By RASHAD ROLLE
Tribune Senior Reporter
OXFORD-ASTRAZENECA’S COVID-19 vaccine will only be given to people between 18 and 65, though this may change as scientific studies about the effectiveness of the vaccine in the over-65 population are reviewed.
The announcement was made by Dr Merceline Dahl-Regis, head of the COVID-19 Vaccine National Consultative Committee, yesterday.
With this plan, The Bahamas joins a number of European countries that have not made the vaccine available to people older than 65 – the age grouping most vulnerable to COVID-19’s risks.
Speaking during a press conference, Dr Dahl-Regis said: “We have a choice. At this time, prior to this afternoon’s release of additional data, we had decided that we will vaccinate 18 to 65-year-olds and older than 65, that’s 28,000, such a small population, that we will hold (off on) that group. Given the new literature, we will have to review that data and we really need rather than rely on press releases of scientific data to have an opportunity to look at the published data that has gone under peer-review.
“A group of scientists, including our national representatives, will have active discussion on this and then such recommendations will be taken to the committee and then we will decide. But the plan is, from this morning’s plan, was to limit our grouping to 18-65.”
Dr Dahl-Regis could not say exactly when the vaccine will arrive in the country, noting that the promised 100,000 doses could come in two tranches as opposed to all at once.
“We don’t know,” she said. “We are expecting that it may come in two tranches, but those tranches will be close together. We will know more in a week’s time when they tell us but we’re just in a holding pattern right now.”
She said officials will follow the scientific recommendation that a two-dose regimen be administered, meaning 50,000 people will be eligible to receive the first 100,000 doses. Officials said the second dose will be administered 12 weeks later.
Health officials have formed three “priority groups”, a characterisation that will dictate who gets the vaccine and when.
Group one includes healthcare workers, uniform branch workers and elder care providers.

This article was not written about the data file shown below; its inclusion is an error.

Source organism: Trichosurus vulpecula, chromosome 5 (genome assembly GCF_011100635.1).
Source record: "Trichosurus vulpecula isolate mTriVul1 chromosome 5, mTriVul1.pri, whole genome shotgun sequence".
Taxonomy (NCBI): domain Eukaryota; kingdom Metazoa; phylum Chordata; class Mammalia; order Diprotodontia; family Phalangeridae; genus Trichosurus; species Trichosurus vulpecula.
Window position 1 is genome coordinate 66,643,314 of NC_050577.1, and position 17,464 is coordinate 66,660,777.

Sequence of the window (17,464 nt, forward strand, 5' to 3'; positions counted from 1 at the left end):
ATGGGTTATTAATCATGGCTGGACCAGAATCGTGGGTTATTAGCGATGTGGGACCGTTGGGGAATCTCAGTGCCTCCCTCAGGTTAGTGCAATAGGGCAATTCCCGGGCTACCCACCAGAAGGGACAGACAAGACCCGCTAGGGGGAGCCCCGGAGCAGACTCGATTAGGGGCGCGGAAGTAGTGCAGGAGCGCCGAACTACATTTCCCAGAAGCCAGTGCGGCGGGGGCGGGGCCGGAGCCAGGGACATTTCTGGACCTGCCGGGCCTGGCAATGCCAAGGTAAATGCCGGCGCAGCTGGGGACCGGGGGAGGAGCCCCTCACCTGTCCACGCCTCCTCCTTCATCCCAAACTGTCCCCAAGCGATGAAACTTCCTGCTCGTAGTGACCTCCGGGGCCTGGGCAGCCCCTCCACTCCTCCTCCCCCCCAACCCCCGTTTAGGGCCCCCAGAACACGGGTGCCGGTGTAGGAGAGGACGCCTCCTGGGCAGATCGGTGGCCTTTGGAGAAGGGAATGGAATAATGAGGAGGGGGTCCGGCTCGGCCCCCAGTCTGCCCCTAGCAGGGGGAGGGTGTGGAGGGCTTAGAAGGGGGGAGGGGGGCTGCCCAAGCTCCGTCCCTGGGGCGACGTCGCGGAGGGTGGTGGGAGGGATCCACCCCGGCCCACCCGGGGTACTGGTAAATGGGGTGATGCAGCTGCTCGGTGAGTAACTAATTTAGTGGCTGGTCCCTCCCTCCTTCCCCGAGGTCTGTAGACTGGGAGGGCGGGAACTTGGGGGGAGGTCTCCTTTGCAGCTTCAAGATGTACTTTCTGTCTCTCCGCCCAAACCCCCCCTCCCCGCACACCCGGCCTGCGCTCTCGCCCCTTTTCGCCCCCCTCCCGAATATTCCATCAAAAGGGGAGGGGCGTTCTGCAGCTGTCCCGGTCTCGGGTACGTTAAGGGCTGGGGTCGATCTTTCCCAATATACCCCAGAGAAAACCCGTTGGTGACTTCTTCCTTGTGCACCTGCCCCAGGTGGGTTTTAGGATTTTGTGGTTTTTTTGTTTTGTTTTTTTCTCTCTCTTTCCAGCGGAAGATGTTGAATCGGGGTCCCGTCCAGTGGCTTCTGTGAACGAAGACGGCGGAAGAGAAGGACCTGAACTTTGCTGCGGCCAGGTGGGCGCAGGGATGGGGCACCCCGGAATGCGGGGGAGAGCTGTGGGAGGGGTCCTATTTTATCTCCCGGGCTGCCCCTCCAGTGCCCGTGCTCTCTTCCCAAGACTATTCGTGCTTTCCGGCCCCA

Group two includes people with disabilities, people living in congregate settings, critical workers in high-risk settings, other essential service workers, people with co-morbidities and underlying chronic conditions and sea, air and ground persons.
Group three will include all other people.
Dr Dahl-Regis said officials anticipate that the vaccination process for the first batch of vaccines will be completed over six weeks.
The proposed distribution sequence includes the first four weeks for New Providence, Grand Bahama and Bimini, weeks two to five for Abaco, the Abaco cays and Exuma, and weeks four through six for Andros, the Berry Islands and Eleuthera.
“At the outset, healthcare workers at public health facilities, vaccinators and frontline workers will be targeted early in the administration process. On islands with small populations, health teams will immunise all eligible residents, they will not follow the priority groups. They are small populations,” Dr Dahl-Regis said.
“The vaccines will be administered at accessible locations in communities throughout The Bahamas to increase access to all Bahamians and residents and ensure equitable distribution of vaccines to those who choose to take it. There will be a focus on high-risk populations where COVID-19 has occurred.”
The vaccination process will involve registration for the vaccine, vaccine receipt, monitoring for adverse effects and then certification. Pre-registration available online and at registration centres across the country.
Dr Dahl Regis noted that some people should not get the vaccine.
“Extra precautions must be taken to determine if there are significant allergies or if the immune system is compromised to the point that significantly reduces the effect of the vaccine. This is the reason why we must protect those who cannot receive the vaccine. “Getting the vaccine protects not only you but those around you,” she said.
The Oxford-AstraZeneca vaccine, which was co-invented by the University of Oxford, will be provided through the World Health Organisation’s COVAX facility.
Although the government did not have a choice in which vaccine it would get from the WHO, Dr Dahl-Regis said among the three most prominent vaccines worldwide – Oxford-AstraZeneca, Pfizer and Moderna – the Oxford-AstraZeneca vaccine is the one that officials preferred.
“We were quite amenable to receiving Moderna but because of the ultra-cold requirements of Pfizer we recognise that would have been a challenge for portability, particularly throughout the archipelago,” she said.